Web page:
My Truth About Writer’s Block (Hint: I don’t believe in it.)

by Anne Wayman

blockdrugstore I was just asked by a prospective ghostwriting client what I did when I was faced with writer’s block. I didn’t know how to answer because the truth is I don’t get writer’s block. In fact, I don’t even believe in it – not really.

Does that mean I never get stuck writing?

Of course not!

For example, I have 14 drafts or starts of article on this blog behind the scenes. Some of them have been there roughly forever.  A couple require more research than I’m really willing to do… at least not now, and not now has gone on a long time.

Another is a post I may do the first week of the new year. But most of them are ideas I just haven’t been able to pull off. I suppose you could say I’m blocked on those article, but labeling my failure that way will do absolutely nothing to get those articles done.

The same is true for the detective novel I sometimes say I want to write, or at least want to have written. It’s possible if I could see my way through to a real plot I’d get it done, but plotting remains a mystery. Again, I don’t want to label it something like ‘writer’s block.’

After all, I’m writing. Writing lots, actually. Blog posts, press releases, books for clients, our family story…

What I notice about me is I only have trouble writing something when my idea isn’t clear or when I’ve finally gotten bored with the topic or I don’t know what to write next.

It’s up to me to get clear on the idea, or to hone itI’m the only one who can get un-bored with a subject.  And usually, not knowing what to write next either means I’m finished or I need to wait a day or two for something to surface.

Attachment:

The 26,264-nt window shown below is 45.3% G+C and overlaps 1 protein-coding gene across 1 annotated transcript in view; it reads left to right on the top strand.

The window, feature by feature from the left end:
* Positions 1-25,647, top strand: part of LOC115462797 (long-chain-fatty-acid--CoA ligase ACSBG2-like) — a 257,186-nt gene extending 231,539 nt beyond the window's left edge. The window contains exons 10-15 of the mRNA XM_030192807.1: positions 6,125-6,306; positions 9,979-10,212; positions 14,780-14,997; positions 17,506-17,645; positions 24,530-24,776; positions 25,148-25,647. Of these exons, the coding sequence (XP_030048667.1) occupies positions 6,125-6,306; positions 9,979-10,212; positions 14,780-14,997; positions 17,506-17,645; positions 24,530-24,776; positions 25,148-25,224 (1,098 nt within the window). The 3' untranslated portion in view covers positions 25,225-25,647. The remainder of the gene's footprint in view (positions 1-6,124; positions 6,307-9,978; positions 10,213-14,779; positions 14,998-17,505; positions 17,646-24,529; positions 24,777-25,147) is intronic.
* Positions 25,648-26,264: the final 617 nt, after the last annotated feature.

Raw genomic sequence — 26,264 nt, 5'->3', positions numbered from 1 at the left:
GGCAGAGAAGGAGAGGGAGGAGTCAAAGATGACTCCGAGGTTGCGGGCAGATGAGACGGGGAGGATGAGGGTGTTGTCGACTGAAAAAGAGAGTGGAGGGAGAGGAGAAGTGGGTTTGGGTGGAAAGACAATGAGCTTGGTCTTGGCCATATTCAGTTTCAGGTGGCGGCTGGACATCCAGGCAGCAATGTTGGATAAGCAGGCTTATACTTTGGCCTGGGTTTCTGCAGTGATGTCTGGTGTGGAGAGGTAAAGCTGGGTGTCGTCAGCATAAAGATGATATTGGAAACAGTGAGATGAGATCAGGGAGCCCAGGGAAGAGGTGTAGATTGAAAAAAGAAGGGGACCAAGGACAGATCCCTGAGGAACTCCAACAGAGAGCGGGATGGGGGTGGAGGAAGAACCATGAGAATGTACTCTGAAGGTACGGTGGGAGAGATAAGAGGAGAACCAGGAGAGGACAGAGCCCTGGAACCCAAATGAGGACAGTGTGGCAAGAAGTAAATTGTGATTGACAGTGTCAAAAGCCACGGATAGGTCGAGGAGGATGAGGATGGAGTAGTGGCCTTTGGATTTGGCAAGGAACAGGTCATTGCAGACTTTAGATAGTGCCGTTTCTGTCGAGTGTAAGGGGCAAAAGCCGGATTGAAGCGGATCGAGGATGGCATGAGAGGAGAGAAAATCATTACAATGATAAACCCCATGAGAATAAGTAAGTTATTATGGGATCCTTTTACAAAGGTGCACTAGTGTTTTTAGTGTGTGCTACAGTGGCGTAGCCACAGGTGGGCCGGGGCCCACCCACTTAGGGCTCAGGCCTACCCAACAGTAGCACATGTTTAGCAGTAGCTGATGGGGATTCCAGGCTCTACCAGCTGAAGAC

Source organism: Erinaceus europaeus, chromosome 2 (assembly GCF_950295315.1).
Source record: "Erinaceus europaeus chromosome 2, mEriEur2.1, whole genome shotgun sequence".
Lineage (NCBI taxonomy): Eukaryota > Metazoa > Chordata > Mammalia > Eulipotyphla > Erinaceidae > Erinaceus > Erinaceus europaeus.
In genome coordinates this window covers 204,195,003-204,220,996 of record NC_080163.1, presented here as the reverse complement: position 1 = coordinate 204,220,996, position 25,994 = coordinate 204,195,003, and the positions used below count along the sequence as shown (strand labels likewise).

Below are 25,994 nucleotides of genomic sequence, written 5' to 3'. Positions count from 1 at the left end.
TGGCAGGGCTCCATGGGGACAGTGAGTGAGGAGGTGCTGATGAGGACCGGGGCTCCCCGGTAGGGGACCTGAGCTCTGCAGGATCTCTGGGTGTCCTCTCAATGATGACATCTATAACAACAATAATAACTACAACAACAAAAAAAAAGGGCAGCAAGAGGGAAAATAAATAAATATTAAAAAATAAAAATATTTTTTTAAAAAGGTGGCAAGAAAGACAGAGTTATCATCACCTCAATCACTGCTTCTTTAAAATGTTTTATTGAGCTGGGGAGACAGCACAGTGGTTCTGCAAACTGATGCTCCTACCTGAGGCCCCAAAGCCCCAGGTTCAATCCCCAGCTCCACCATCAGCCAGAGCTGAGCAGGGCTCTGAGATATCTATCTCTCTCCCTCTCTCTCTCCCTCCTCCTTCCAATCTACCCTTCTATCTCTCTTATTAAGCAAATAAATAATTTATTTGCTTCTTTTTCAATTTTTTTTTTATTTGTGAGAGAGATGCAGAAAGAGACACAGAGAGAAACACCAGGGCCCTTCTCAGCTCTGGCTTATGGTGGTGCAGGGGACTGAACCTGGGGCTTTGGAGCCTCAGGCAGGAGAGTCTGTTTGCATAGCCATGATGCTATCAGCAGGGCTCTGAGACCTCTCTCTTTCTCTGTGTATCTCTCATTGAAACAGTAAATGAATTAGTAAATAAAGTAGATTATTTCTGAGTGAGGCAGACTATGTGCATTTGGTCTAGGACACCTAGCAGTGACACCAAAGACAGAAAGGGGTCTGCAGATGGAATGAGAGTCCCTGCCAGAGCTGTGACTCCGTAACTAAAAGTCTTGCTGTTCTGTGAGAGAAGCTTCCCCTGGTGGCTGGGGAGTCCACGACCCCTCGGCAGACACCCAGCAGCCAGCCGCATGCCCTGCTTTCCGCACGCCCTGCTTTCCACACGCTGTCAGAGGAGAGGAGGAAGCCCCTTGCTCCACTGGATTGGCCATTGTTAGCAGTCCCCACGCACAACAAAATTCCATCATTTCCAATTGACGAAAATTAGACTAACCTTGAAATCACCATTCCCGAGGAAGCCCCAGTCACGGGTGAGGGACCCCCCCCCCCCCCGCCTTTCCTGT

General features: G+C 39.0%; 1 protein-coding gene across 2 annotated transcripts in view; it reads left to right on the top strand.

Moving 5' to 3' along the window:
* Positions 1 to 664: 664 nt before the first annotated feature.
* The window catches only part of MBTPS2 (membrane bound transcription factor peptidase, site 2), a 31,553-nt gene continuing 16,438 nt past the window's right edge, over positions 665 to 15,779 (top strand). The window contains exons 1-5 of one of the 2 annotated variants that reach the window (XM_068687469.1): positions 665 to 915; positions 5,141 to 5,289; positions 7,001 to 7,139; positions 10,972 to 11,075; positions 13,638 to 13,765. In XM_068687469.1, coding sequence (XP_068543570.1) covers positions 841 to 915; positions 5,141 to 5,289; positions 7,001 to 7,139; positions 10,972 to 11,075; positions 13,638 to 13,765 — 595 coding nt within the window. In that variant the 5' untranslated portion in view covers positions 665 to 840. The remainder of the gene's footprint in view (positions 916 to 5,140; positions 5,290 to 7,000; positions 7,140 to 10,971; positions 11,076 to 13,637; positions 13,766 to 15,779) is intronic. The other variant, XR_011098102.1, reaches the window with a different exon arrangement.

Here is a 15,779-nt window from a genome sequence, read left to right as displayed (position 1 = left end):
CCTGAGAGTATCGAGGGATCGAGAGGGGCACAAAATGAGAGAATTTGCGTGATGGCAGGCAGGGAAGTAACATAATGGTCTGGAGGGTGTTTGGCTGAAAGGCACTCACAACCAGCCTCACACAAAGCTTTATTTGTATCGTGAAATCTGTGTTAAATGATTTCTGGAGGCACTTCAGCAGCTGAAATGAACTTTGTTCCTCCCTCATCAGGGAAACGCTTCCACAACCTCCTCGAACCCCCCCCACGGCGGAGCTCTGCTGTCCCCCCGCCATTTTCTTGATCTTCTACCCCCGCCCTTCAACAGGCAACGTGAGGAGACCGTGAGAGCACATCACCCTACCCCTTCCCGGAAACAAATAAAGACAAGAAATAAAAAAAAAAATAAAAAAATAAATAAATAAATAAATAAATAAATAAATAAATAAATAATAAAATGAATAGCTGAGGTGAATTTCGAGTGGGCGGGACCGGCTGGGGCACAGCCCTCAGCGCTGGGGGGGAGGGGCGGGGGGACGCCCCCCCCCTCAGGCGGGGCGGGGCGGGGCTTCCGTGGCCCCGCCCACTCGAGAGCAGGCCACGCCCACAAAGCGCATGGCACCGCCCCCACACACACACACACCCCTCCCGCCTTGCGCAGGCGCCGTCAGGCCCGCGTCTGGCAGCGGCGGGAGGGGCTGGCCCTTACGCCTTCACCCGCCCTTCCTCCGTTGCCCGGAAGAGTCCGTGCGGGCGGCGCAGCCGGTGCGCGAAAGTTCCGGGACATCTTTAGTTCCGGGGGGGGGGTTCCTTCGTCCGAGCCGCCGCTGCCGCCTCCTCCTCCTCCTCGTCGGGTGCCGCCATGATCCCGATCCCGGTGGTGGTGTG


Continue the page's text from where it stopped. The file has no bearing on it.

In other words, it’s up to me to get the writing done. If I keep insisting I’m blocked I won’t get anything done.

Writer’s block is more about ego than anything else

What I’ve noticed about folks who talk a lot about having writer’s block is that they seem to have a lot riding on writing that novel or that article or that book. They are afraid they’ll get it wrong or it won’t be good enough or… well, name the sort of ego- or self-driven reason of your choice.

For example, a friend of mine who is a damn fine writer quit writing, claiming writer’s block because he couldn’t write a novel that satisfied  him. When I asked him who he was comparing himself to he mentioned several classic authors – an impossible standard to reach, particularly since he couldn’t get passed three chapters!

Okay, I know my attitude is a bit arrogant. I know people who suffer from what they call writer’s block are hurting. But so often I just want to tell them to get off it and sit down and write… or get off it entirely and do something else.

Stephen J. Cannell says the problem is trying to write something that’s perfect. I suspect my view is not far off the mark.

He suggests having fun with your writing – great idea.

My suggestion? I suggest you sit down and write, if that’s what you really want to do. I also have 10 additional suggestions here.

What’s your thinking about writer’s block? How do you feel about it? Do you have it? Believe in it? And if you do, how do you solve it? Leave a comment.

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{ 21 comments… read them below or add one }

Erin September 17, 2013 at 11:47 am

Anne,